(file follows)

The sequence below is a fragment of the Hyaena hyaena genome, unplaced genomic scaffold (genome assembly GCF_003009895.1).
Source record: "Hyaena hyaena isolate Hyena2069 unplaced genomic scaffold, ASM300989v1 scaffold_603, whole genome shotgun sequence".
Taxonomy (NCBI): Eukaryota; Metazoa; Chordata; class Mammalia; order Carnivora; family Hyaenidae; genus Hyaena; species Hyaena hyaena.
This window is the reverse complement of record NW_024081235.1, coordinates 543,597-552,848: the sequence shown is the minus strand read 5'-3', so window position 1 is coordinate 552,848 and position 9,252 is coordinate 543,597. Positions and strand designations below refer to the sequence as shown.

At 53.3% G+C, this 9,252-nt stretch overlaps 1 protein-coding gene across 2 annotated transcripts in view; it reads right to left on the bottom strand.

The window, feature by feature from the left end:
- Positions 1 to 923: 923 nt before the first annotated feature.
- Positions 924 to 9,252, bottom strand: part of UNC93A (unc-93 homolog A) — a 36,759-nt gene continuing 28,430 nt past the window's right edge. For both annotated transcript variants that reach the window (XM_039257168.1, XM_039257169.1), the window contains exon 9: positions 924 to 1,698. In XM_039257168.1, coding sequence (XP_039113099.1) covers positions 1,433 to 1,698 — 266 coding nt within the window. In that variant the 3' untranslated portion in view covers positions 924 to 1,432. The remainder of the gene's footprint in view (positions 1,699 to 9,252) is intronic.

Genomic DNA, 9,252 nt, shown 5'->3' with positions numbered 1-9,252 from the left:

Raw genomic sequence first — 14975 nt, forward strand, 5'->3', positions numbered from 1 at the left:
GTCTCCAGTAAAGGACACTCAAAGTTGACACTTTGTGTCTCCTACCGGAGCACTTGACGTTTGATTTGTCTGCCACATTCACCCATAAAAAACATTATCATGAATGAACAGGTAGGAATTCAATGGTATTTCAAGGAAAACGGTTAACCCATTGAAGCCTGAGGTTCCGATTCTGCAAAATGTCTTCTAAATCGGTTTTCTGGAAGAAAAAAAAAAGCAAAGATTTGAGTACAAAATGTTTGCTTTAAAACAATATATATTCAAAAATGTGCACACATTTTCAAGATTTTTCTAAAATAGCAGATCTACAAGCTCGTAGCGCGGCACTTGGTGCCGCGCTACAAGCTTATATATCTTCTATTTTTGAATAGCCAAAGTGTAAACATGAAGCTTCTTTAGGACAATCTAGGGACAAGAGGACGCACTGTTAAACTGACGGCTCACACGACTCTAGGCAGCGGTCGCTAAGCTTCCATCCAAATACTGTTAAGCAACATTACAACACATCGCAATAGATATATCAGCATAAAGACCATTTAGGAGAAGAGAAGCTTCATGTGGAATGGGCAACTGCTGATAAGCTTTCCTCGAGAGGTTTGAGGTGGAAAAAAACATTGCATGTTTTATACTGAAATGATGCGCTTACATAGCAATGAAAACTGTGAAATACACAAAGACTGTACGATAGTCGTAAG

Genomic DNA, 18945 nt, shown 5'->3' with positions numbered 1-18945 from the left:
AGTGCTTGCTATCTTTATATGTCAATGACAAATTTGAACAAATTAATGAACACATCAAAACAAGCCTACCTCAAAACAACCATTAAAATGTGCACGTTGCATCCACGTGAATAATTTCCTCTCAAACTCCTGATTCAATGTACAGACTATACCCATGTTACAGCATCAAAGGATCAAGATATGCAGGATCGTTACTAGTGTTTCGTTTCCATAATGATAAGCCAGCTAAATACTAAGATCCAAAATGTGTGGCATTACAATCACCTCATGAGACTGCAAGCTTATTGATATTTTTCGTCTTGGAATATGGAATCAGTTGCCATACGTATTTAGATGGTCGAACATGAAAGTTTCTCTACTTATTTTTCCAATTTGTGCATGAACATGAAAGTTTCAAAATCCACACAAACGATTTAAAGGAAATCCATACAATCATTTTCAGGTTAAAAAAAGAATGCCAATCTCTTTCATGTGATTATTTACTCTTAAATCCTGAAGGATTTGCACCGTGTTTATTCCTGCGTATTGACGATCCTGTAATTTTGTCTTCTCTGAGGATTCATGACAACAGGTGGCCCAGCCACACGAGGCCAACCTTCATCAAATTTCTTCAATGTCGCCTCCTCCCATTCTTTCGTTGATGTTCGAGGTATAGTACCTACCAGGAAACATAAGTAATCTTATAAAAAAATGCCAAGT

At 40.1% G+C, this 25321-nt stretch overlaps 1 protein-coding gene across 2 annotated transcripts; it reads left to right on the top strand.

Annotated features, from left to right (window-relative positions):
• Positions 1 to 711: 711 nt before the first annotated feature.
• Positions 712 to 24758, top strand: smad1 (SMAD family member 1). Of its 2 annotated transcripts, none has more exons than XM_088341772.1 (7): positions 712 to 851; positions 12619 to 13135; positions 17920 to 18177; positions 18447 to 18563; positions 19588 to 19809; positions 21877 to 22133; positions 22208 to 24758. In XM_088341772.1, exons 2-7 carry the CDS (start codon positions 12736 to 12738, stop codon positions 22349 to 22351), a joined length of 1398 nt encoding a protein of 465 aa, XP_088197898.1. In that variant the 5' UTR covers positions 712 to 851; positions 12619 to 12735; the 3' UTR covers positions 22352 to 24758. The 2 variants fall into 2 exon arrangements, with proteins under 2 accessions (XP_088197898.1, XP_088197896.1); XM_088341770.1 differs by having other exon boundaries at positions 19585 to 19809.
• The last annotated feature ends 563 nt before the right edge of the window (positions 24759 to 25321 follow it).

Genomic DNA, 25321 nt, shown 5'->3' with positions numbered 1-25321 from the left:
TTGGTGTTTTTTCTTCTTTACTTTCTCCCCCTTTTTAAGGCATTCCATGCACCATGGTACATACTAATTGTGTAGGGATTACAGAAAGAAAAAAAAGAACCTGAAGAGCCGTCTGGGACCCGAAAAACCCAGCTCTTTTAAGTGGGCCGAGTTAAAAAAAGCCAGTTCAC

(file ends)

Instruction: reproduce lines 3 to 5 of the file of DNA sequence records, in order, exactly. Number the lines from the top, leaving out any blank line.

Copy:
Taxonomy (NCBI): Eukaryota; Metazoa; Chordata; class Mammalia; order Carnivora; family Hyaenidae; genus Hyaena; species Hyaena hyaena.
This window is the reverse complement of record NW_024081235.1, coordinates 543,597-552,848: the sequence shown is the minus strand read 5'-3', so window position 1 is coordinate 552,848 and position 9,252 is coordinate 543,597. Positions and strand designations below refer to the sequence as shown.

At 53.3% G+C, this 9,252-nt stretch overlaps 1 protein-coding gene across 2 annotated transcripts in view; it reads right to left on the bottom strand.